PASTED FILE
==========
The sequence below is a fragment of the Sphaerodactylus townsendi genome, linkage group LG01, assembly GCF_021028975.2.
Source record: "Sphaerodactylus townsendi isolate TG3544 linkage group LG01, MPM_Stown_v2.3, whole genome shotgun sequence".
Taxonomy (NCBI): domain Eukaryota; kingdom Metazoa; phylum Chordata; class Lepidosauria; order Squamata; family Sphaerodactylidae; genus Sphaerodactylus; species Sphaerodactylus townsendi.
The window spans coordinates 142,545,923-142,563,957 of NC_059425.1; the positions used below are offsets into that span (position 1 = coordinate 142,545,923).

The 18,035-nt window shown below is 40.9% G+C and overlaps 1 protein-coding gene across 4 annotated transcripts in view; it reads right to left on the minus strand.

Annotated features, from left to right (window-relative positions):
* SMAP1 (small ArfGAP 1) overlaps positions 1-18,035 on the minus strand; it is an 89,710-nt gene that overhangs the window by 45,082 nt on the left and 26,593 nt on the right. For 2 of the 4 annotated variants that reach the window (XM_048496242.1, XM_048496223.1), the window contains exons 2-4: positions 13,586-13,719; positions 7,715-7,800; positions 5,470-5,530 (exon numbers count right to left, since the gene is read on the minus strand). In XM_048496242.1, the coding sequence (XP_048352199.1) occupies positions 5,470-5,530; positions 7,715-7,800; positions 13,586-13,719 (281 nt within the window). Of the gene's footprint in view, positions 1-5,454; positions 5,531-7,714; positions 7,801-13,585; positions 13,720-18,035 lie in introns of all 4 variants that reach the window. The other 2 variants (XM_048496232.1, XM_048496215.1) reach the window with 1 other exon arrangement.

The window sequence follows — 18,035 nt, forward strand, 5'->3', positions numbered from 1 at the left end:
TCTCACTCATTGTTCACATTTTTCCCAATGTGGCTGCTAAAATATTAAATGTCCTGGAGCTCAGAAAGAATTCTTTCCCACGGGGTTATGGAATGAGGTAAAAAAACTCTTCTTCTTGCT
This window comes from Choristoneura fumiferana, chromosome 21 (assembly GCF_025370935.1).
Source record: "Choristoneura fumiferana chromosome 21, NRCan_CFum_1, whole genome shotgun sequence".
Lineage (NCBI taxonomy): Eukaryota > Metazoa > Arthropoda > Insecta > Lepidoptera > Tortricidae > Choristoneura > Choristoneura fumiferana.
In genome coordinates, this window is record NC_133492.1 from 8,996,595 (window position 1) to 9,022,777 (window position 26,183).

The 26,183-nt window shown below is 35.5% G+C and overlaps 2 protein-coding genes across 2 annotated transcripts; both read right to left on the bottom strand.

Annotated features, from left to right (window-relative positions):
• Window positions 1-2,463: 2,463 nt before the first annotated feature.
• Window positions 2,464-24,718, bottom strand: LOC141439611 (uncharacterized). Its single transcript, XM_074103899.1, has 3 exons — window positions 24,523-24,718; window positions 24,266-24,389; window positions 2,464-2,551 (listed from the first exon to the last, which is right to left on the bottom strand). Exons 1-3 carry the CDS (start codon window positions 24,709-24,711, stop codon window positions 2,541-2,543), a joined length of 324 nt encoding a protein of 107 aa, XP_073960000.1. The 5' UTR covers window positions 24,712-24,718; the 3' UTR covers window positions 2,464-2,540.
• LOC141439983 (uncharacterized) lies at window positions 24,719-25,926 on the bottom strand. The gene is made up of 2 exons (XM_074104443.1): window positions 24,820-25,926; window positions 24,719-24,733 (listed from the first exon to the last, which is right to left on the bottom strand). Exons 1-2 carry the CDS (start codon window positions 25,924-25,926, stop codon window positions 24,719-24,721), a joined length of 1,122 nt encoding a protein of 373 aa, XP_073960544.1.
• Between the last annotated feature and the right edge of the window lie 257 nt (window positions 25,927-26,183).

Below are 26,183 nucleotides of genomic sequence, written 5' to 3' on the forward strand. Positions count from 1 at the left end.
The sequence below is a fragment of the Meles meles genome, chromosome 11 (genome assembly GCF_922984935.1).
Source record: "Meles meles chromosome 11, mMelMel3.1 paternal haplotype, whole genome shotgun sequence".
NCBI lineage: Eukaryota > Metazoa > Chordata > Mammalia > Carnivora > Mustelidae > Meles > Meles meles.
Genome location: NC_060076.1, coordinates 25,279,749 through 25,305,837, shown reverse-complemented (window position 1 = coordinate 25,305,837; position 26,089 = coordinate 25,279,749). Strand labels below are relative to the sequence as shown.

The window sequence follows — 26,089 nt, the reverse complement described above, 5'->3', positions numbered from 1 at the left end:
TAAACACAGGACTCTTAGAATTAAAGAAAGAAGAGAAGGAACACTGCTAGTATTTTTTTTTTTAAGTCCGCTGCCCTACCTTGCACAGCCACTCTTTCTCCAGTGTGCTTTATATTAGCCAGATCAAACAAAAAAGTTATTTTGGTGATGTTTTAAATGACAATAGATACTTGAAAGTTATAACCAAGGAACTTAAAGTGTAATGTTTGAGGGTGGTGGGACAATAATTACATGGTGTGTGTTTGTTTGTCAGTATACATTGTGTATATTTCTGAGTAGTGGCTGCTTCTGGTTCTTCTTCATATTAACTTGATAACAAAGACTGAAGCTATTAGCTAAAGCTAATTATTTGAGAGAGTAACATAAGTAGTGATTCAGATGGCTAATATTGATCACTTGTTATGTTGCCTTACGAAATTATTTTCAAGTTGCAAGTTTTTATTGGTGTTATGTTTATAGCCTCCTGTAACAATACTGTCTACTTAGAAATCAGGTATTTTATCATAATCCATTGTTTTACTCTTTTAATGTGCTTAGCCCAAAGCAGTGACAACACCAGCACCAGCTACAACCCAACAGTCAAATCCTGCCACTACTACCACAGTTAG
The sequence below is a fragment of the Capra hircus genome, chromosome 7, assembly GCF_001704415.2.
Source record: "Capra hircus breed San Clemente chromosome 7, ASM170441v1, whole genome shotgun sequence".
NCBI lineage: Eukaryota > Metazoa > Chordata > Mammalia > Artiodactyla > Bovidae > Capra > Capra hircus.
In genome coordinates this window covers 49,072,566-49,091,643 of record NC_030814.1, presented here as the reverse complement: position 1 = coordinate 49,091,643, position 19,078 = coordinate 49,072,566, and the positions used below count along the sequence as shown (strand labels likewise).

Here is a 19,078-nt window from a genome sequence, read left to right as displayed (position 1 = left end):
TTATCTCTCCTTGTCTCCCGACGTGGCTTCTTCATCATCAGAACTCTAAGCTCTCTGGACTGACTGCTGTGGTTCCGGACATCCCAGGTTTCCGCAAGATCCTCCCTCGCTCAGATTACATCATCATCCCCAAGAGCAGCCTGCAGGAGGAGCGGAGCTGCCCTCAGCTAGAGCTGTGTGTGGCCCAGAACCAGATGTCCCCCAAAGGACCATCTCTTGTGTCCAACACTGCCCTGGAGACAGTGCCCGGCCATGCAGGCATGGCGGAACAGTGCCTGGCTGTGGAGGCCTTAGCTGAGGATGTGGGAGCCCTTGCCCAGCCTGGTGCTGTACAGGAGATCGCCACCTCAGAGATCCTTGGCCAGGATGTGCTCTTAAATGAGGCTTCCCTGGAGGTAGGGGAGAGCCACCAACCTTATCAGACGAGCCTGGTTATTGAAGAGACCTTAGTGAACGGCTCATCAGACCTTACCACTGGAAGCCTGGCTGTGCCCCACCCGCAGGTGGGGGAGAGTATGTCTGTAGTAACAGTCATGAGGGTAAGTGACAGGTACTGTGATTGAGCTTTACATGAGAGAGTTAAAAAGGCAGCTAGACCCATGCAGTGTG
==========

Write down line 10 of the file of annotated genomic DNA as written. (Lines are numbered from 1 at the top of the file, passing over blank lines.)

This window comes from Choristoneura fumiferana, chromosome 21 (assembly GCF_025370935.1).